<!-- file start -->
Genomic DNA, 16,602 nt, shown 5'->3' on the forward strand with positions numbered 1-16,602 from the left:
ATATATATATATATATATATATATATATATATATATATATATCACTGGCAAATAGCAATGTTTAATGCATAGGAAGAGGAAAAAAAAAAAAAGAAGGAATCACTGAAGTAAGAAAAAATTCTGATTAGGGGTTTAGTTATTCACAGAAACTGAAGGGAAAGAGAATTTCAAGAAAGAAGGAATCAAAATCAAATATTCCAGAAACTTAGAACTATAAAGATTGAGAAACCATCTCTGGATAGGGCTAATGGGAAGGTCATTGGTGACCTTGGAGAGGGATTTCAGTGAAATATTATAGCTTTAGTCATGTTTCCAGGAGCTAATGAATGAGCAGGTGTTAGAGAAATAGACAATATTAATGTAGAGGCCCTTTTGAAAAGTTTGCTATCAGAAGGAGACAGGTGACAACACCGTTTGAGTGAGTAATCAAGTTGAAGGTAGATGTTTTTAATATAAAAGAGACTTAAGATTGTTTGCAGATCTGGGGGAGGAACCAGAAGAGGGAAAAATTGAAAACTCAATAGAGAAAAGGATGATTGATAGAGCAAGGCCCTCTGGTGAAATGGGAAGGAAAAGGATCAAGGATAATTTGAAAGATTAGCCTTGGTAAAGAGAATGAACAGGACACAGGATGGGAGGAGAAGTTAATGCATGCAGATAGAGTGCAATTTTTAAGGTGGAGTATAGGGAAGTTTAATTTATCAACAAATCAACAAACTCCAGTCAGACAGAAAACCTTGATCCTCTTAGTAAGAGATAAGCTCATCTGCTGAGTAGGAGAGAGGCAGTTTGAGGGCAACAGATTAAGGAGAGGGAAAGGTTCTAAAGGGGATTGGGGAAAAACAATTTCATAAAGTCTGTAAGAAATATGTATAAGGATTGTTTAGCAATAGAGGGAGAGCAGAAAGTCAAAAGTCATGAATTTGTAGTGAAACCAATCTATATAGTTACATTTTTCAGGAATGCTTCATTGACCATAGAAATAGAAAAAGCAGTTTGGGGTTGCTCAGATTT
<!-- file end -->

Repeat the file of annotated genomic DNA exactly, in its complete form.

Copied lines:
Genomic DNA, 16,602 nt, shown 5'->3' on the forward strand with positions numbered 1-16,602 from the left:
ATATATATATATATATATATATATATATATATATATATATATCACTGGCAAATAGCAATGTTTAATGCATAGGAAGAGGAAAAAAAAAAAAAGAAGGAATCACTGAAGTAAGAAAAAATTCTGATTAGGGGTTTAGTTATTCACAGAAACTGAAGGGAAAGAGAATTTCAAGAAAGAAGGAATCAAAATCAAATATTCCAGAAACTTAGAACTATAAAGATTGAGAAACCATCTCTGGATAGGGCTAATGGGAAGGTCATTGGTGACCTTGGAGAGGGATTTCAGTGAAATATTATAGCTTTAGTCATGTTTCCAGGAGCTAATGAATGAGCAGGTGTTAGAGAAATAGACAATATTAATGTAGAGGCCCTTTTGAAAAGTTTGCTATCAGAAGGAGACAGGTGACAACACCGTTTGAGTGAGTAATCAAGTTGAAGGTAGATGTTTTTAATATAAAAGAGACTTAAGATTGTTTGCAGATCTGGGGGAGGAACCAGAAGAGGGAAAAATTGAAAACTCAATAGAGAAAAGGATGATTGATAGAGCAAGGCCCTCTGGTGAAATGGGAAGGAAAAGGATCAAGGATAATTTGAAAGATTAGCCTTGGTAAAGAGAATGAACAGGACACAGGATGGGAGGAGAAGTTAATGCATGCAGATAGAGTGCAATTTTTAAGGTGGAGTATAGGGAAGTTTAATTTATCAACAAATCAACAAACTCCAGTCAGACAGAAAACCTTGATCCTCTTAGTAAGAGATAAGCTCATCTGCTGAGTAGGAGAGAGGCAGTTTGAGGGCAACAGATTAAGGAGAGGGAAAGGTTCTAAAGGGGATTGGGGAAAAACAATTTCATAAAGTCTGTAAGAAATATGTATAAGGATTGTTTAGCAATAGAGGGAGAGCAGAAAGTCAAAAGTCATGAATTTGTAGTGAAACCAATCTATATAGTTACATTTTTCAGGAATGCTTCATTGACCATAGAAATAGAAAAAGCAGTTTGGGGTTGCTCAGATTT